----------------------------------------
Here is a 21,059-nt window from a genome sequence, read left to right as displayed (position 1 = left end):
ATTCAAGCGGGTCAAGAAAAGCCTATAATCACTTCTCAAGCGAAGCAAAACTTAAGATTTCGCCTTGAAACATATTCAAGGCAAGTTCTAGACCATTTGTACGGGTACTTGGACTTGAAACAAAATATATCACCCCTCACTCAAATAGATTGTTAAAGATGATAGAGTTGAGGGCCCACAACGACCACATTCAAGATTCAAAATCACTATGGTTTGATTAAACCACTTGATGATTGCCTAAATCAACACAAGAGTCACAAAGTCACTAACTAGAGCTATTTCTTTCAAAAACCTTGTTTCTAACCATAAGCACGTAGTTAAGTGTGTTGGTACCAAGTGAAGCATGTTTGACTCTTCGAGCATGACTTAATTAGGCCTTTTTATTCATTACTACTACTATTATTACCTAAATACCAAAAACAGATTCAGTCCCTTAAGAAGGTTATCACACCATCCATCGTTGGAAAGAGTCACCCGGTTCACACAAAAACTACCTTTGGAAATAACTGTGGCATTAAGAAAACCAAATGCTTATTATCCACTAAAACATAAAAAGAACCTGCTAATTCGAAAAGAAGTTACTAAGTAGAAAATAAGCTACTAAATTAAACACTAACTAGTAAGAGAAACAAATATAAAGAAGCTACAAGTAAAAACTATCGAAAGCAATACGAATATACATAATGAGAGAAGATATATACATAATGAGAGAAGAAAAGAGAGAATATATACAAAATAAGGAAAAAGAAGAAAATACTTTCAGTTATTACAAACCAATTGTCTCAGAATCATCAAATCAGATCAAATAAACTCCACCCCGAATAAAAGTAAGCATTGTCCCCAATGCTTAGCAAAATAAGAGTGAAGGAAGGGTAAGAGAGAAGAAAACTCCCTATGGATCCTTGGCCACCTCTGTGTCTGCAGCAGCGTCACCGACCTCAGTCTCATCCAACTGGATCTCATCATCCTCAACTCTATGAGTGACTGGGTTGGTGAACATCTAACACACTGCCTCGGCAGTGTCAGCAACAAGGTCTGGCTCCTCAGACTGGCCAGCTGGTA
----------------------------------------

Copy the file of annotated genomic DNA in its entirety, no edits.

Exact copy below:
Here is a 21,059-nt window from a genome sequence, read left to right as displayed (position 1 = left end):
ATTCAAGCGGGTCAAGAAAAGCCTATAATCACTTCTCAAGCGAAGCAAAACTTAAGATTTCGCCTTGAAACATATTCAAGGCAAGTTCTAGACCATTTGTACGGGTACTTGGACTTGAAACAAAATATATCACCCCTCACTCAAATAGATTGTTAAAGATGATAGAGTTGAGGGCCCACAACGACCACATTCAAGATTCAAAATCACTATGGTTTGATTAAACCACTTGATGATTGCCTAAATCAACACAAGAGTCACAAAGTCACTAACTAGAGCTATTTCTTTCAAAAACCTTGTTTCTAACCATAAGCACGTAGTTAAGTGTGTTGGTACCAAGTGAAGCATGTTTGACTCTTCGAGCATGACTTAATTAGGCCTTTTTATTCATTACTACTACTATTATTACCTAAATACCAAAAACAGATTCAGTCCCTTAAGAAGGTTATCACACCATCCATCGTTGGAAAGAGTCACCCGGTTCACACAAAAACTACCTTTGGAAATAACTGTGGCATTAAGAAAACCAAATGCTTATTATCCACTAAAACATAAAAAGAACCTGCTAATTCGAAAAGAAGTTACTAAGTAGAAAATAAGCTACTAAATTAAACACTAACTAGTAAGAGAAACAAATATAAAGAAGCTACAAGTAAAAACTATCGAAAGCAATACGAATATACATAATGAGAGAAGATATATACATAATGAGAGAAGAAAAGAGAGAATATATACAAAATAAGGAAAAAGAAGAAAATACTTTCAGTTATTACAAACCAATTGTCTCAGAATCATCAAATCAGATCAAATAAACTCCACCCCGAATAAAAGTAAGCATTGTCCCCAATGCTTAGCAAAATAAGAGTGAAGGAAGGGTAAGAGAGAAGAAAACTCCCTATGGATCCTTGGCCACCTCTGTGTCTGCAGCAGCGTCACCGACCTCAGTCTCATCCAACTGGATCTCATCATCCTCAACTCTATGAGTGACTGGGTTGGTGAACATCTAACACACTGCCTCGGCAGTGTCAGCAACAAGGTCTGGCTCCTCAGACTGGCCAGCTGGTA